It was a cold day -- we've had a few of those lately -- and I was the guest of Butch Houston of Nashville, who founded a small insurance company, Life of the South, with a very simple slogan: "Your company will like our company."
Companies across the South did like Butch's company, which experienced impressive growth. People enjoyed Butch's company, for a number of reasons: small town environment, down-home lifestyle and an integrity that was as obvious as feathers on the quail his customers came to shoot. His hunting operation made a lot of friends for his company.
"It was always our objective to make friends with the people we did business with," Butch said at his hunting lodge not far from this town of 4,697. "People came here, enjoyed themselves and next thing you know, we were doing business with them."
And why not? Nothing could make people more ready to do business than enjoying a country lunch, a quail supper and a restful night in a comfortable outdoor lodge.
There are many towns throughout Georgia like Nashville, all highlighted by a stately courthouse. There are a few modern courthouses, but none of them is very exciting. Most of the traditional courthouses were built early in the 20th Century. They stand tall and erect, overflowing with a buzz of activity. The two most impressive structures in Berrien County are the court house and Butch's lodge.
At Butch's lodge, comfort abounded with the low temperatures hovering about. A big fireplace with a roaring fire greets you at sunup and stays at peak most of the day, tended by Virgil Hickox, an affable fellow who likes to talk football -- college ball, NFL ball but with a special affection for high school football. A native south Georgian who was a pretty good player himself, Virgil is familiar with the history of high school football in these parts. Friday Night Lights -- like Sunday school, Rotary and barbecue -- excite the populace.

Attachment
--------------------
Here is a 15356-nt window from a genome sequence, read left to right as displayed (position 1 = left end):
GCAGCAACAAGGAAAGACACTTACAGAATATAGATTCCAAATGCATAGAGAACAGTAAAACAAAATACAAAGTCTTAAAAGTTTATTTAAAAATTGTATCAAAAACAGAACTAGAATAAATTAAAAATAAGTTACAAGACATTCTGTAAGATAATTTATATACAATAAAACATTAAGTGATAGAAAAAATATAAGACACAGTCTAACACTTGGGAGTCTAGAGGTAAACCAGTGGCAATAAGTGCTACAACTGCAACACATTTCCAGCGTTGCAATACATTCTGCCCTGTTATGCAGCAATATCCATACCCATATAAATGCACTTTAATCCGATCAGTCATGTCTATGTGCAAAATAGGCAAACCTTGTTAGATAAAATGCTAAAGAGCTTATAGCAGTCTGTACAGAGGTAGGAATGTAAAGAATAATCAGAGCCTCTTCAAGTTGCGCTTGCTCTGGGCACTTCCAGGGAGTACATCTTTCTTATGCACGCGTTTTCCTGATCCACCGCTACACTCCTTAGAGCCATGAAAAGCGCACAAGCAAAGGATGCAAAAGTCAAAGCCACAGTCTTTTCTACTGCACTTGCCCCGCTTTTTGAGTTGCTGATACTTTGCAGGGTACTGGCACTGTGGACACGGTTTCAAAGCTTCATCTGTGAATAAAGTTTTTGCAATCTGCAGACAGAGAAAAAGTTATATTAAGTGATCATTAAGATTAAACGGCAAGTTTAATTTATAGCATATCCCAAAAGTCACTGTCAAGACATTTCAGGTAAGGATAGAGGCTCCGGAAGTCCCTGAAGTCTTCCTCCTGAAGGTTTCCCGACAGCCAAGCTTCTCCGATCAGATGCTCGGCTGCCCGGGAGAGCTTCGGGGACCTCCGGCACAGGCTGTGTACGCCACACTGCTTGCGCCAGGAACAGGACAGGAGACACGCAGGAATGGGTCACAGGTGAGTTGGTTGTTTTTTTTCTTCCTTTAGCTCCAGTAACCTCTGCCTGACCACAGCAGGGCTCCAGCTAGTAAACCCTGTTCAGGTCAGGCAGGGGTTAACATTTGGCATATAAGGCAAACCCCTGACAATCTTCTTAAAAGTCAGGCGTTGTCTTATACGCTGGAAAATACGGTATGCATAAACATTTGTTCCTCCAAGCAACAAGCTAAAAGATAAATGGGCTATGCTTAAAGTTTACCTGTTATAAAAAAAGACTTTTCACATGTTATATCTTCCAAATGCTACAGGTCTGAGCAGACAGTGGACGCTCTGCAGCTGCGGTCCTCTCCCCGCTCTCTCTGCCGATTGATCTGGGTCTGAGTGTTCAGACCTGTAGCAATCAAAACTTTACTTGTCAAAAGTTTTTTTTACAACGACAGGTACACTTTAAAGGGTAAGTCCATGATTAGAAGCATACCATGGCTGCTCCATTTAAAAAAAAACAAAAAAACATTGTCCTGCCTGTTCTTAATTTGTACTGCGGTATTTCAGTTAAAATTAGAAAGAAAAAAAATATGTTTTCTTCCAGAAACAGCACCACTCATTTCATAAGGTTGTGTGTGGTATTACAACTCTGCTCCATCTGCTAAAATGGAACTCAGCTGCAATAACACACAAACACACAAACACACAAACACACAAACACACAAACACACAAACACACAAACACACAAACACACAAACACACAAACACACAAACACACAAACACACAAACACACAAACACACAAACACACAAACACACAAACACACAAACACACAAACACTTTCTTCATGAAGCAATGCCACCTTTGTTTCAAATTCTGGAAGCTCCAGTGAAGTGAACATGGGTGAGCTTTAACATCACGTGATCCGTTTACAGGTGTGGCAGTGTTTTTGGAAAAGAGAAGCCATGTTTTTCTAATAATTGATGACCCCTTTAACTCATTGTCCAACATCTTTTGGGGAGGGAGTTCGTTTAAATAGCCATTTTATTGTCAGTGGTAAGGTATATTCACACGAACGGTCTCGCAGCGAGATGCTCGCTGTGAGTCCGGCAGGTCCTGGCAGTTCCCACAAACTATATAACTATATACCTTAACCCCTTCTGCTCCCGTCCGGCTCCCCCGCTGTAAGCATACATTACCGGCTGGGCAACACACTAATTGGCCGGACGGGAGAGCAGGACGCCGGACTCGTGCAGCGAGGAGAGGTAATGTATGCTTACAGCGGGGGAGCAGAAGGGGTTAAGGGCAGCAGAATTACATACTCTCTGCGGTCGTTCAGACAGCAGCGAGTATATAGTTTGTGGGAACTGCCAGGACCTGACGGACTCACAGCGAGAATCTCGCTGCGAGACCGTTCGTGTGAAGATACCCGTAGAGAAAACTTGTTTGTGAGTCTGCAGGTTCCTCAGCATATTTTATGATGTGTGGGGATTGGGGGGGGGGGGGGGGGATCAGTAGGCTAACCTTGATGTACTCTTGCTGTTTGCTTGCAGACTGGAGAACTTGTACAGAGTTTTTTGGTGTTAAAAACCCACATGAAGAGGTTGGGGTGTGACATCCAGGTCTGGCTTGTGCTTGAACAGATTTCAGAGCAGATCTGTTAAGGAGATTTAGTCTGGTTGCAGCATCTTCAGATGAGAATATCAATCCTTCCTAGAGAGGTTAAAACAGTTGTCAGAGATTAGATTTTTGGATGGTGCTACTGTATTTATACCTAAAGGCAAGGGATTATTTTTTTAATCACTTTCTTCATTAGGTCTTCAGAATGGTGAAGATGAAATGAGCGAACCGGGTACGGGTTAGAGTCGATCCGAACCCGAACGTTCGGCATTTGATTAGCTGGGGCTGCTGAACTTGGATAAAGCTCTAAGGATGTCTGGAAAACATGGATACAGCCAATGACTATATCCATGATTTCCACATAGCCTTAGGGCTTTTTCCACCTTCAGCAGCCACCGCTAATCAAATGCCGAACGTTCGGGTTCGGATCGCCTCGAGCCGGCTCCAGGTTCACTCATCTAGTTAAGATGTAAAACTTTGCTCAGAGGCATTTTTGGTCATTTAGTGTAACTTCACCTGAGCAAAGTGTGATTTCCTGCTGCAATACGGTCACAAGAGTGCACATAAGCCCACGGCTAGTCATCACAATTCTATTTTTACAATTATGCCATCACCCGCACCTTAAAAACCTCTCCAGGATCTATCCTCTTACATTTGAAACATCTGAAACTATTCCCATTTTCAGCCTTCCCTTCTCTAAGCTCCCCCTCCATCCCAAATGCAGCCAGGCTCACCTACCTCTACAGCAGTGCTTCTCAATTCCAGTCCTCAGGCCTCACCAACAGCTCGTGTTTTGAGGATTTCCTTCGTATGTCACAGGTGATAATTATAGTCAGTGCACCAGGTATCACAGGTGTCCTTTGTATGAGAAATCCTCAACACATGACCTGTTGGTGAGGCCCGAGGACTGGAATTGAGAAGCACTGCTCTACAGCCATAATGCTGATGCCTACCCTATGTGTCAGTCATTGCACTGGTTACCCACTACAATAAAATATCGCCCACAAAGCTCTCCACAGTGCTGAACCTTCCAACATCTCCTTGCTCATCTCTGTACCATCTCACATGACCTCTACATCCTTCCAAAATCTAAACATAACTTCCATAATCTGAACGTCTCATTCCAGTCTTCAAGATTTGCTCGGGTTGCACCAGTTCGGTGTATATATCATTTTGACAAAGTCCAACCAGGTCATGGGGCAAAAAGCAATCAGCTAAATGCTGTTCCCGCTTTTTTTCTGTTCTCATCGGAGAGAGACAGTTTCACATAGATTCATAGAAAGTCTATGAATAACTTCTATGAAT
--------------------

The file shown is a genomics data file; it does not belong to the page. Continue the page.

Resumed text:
When the home team has a good season and reaches the playoffs, often the attendance at a local game is larger than the population of the town itself.
"I like football. Period," Virgil said. "No matter who's playing, I am interested, but there is nothing like seeing a small town boy go on to excel in college. If he makes it to the pros, then that is good, too. But not many of them will go that far, so there is so much to be enjoyed on the high school level. Everybody can't be a star, but they can all enjoy football and be appreciated in their community."
After a morning hunt with Caleb Harderman, who has an adroit influence on birddogs, it was time for a country lunch. Mary Potter is a star in the kitchen as she set forth a spread of at least five vegetables. Two gallons of ice tea -- it is never too cold to serve ice tea in south Georgia -- were on the table, one sweet and one unsweetened.
These are people who enjoy hosting visiting hunters. Make 'em feel welcome and give them a first-class experience. Hospitality doesn't just happen although people like Virgil, Mary and Caleb endorse the golden rule when they host Butch's guests.
If you come here, hunt and dine with Butch's folks and spend a night with a fire whose embers fade away about the same time you do, then you couldn't enjoy a better night's sleep.
There is a happy ending to Butch's story. He sold his insurance company. "They made an offer I couldn't refuse," he smiled. Then, he added: "We had had so much fun with our hunting operation over the years that we decided we wanted to keep on having our friends come and hunt with us."
It's nice to be on Butch Houston's guest list.
Loran Smith is affiliated with the University of Georgia and can be reached via e-mail at email@example.com.